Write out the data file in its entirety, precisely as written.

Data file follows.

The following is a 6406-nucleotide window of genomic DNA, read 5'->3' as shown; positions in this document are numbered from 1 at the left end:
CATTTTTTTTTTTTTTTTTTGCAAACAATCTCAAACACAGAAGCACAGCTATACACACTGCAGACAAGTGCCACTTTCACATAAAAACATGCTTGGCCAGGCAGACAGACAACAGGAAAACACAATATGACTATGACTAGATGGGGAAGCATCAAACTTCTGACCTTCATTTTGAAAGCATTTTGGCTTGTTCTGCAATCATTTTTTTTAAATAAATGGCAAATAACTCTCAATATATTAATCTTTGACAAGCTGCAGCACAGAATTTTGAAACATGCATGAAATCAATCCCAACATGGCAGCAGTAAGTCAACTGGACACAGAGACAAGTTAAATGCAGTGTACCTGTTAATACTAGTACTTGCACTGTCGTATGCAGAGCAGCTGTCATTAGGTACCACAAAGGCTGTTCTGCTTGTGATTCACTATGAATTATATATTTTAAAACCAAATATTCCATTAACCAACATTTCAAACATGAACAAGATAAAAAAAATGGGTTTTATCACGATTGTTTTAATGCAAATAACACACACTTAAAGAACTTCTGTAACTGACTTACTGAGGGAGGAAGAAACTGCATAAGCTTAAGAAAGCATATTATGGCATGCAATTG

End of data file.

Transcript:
The following is a 6406-nucleotide window of genomic DNA, read 5'->3' as shown; positions in this document are numbered from 1 at the left end:
CATTTTTTTTTTTTTTTTTTGCAAACAATCTCAAACACAGAAGCACAGCTATACACACTGCAGACAAGTGCCACTTTCACATAAAAACATGCTTGGCCAGGCAGACAGACAACAGGAAAACACAATATGACTATGACTAGATGGGGAAGCATCAAACTTCTGACCTTCATTTTGAAAGCATTTTGGCTTGTTCTGCAATCATTTTTTTTAAATAAATGGCAAATAACTCTCAATATATTAATCTTTGACAAGCTGCAGCACAGAATTTTGAAACATGCATGAAATCAATCCCAACATGGCAGCAGTAAGTCAACTGGACACAGAGACAAGTTAAATGCAGTGTACCTGTTAATACTAGTACTTGCACTGTCGTATGCAGAGCAGCTGTCATTAGGTACCACAAAGGCTGTTCTGCTTGTGATTCACTATGAATTATATATTTTAAAACCAAATATTCCATTAACCAACATTTCAAACATGAACAAGATAAAAAAAATGGGTTTTATCACGATTGTTTTAATGCAAATAACACACACTTAAAGAACTTCTGTAACTGACTTACTGAGGGAGGAAGAAACTGCATAAGCTTAAGAAAGCATATTATGGCATGCAATTG